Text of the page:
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PubMed published abstract. Original source abstract:

Soc Cogn Affect Neurosci. 2010 Jul 22. [Epub ahead of print]

Eyes on me: an fMRI study of the effects of social gaze on action control.

Schilbach L, Eickhoff SB, Cieslik E, Shah NJ, Fink GR, Vogeley K.

Department of Psychiatry, University of Cologne, Kerpener Str. 62, 50924 Cologne, Germany. E-mail: This e-mail address is being protected from spambots. You need JavaScript enabled to view it .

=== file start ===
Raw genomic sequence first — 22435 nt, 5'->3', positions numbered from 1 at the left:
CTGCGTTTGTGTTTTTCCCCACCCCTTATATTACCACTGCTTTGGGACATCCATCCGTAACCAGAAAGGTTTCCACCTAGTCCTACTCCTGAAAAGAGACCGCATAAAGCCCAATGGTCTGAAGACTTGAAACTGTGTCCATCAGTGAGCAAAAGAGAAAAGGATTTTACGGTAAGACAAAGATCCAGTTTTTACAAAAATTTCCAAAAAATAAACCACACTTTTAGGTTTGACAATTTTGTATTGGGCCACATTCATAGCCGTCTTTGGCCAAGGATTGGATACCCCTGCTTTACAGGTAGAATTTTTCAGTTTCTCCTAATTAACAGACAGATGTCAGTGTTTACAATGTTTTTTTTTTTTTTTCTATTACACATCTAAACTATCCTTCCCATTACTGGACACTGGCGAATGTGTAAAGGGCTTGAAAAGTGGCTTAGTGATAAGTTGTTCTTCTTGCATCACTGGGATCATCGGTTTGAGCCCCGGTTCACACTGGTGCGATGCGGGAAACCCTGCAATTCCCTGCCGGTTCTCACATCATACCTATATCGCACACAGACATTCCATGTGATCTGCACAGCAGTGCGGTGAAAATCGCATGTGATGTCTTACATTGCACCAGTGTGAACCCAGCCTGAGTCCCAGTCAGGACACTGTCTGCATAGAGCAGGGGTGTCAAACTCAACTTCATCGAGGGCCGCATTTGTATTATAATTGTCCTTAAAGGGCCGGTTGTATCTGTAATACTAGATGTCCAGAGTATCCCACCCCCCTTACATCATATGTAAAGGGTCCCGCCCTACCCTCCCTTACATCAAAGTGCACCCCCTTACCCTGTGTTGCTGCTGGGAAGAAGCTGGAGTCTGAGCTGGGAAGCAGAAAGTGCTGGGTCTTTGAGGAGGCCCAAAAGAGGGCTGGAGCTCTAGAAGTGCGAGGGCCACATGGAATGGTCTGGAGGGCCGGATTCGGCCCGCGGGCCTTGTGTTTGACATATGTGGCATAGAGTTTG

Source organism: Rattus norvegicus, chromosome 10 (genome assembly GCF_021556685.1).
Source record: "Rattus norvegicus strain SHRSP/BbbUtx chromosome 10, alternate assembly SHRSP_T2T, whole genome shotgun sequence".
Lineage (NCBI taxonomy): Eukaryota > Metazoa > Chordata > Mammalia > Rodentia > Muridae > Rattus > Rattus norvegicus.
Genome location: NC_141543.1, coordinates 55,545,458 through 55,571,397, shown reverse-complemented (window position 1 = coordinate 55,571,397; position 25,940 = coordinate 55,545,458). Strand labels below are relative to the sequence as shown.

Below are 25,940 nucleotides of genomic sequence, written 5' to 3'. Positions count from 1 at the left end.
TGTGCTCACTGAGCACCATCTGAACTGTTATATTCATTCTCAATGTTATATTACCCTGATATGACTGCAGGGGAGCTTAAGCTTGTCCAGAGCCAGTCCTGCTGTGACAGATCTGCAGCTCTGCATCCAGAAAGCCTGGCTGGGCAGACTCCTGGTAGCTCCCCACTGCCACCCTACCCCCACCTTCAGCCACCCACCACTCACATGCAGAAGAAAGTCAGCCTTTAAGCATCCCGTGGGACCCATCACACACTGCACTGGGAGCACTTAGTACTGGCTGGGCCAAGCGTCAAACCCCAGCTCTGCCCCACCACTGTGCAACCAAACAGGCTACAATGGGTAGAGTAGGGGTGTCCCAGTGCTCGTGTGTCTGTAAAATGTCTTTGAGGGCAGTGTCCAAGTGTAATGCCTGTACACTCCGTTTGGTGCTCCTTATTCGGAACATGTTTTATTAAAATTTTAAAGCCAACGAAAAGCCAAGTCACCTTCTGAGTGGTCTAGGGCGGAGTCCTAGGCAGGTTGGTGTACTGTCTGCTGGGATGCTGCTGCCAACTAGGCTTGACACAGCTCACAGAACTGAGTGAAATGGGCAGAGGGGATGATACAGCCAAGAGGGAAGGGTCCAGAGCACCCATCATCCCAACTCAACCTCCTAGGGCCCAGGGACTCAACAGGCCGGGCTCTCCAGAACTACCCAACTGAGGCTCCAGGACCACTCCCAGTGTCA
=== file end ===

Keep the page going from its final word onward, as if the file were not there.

Previous evidence suggests that 'social gaze' can not only cause shifts in attention, but also can change the perception of objects located in the direction of gaze and how these objects will be manipulated by an observer. These findings implicate differences in the neural networks sub-serving action control driven by social cues as compared with nonsocial cues. Here, we sought to explore this hypothesis by using functional magnetic resonance imaging and a stimulus-response compatibility paradigm in which participants were asked to generate spatially congruent or incongruent motor responses to both social and nonsocial stimuli. Data analysis revealed recruitment of a dorsal frontoparietal network and the locus coeruleus for the generation of incongruent motor responses, areas previously implicated in controlling attention. As a correlate for the effect of 'social gaze' on action control, an interaction effect was observed for incongruent responses to social stimuli in sub-cortical structures, anterior cingulate and inferior frontal cortex. Our results, therefore, suggest that performing actions in a-albeit minimal-social context significantly changes the neural underpinnings of action control and recruits brain regions previously implicated in action monitoring, the reorienting of attention and social cognition.